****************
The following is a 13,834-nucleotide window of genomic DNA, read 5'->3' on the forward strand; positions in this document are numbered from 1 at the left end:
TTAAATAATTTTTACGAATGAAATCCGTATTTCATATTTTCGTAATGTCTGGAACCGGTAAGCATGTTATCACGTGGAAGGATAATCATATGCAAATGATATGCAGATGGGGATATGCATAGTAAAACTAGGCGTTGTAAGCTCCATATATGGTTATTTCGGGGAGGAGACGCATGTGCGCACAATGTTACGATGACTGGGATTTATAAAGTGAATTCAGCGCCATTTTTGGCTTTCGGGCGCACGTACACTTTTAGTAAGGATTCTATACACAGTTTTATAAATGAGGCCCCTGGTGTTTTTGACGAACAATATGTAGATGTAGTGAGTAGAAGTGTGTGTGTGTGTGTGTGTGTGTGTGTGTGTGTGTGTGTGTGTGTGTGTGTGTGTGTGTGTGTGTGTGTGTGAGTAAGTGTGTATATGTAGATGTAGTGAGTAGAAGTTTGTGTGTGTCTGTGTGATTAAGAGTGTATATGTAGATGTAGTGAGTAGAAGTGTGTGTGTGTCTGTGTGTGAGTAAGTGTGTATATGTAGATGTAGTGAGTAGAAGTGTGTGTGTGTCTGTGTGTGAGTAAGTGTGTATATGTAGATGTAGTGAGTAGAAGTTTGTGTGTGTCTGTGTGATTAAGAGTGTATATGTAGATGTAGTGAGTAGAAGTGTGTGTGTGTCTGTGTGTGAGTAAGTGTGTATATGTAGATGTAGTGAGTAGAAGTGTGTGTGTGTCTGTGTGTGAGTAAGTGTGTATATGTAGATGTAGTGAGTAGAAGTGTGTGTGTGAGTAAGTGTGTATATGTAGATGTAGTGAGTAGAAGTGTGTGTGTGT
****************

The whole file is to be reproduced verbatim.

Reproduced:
The following is a 13,834-nucleotide window of genomic DNA, read 5'->3' on the forward strand; positions in this document are numbered from 1 at the left end:
TTAAATAATTTTTACGAATGAAATCCGTATTTCATATTTTCGTAATGTCTGGAACCGGTAAGCATGTTATCACGTGGAAGGATAATCATATGCAAATGATATGCAGATGGGGATATGCATAGTAAAACTAGGCGTTGTAAGCTCCATATATGGTTATTTCGGGGAGGAGACGCATGTGCGCACAATGTTACGATGACTGGGATTTATAAAGTGAATTCAGCGCCATTTTTGGCTTTCGGGCGCACGTACACTTTTAGTAAGGATTCTATACACAGTTTTATAAATGAGGCCCCTGGTGTTTTTGACGAACAATATGTAGATGTAGTGAGTAGAAGTGTGTGTGTGTGTGTGTGTGTGTGTGTGTGTGTGTGTGTGTGTGTGTGTGTGTGTGTGTGTGTGTGTGTGTGAGTAAGTGTGTATATGTAGATGTAGTGAGTAGAAGTTTGTGTGTGTCTGTGTGATTAAGAGTGTATATGTAGATGTAGTGAGTAGAAGTGTGTGTGTGTCTGTGTGTGAGTAAGTGTGTATATGTAGATGTAGTGAGTAGAAGTGTGTGTGTGTCTGTGTGTGAGTAAGTGTGTATATGTAGATGTAGTGAGTAGAAGTTTGTGTGTGTCTGTGTGATTAAGAGTGTATATGTAGATGTAGTGAGTAGAAGTGTGTGTGTGTCTGTGTGTGAGTAAGTGTGTATATGTAGATGTAGTGAGTAGAAGTGTGTGTGTGTCTGTGTGTGAGTAAGTGTGTATATGTAGATGTAGTGAGTAGAAGTGTGTGTGTGAGTAAGTGTGTATATGTAGATGTAGTGAGTAGAAGTGTGTGTGTGT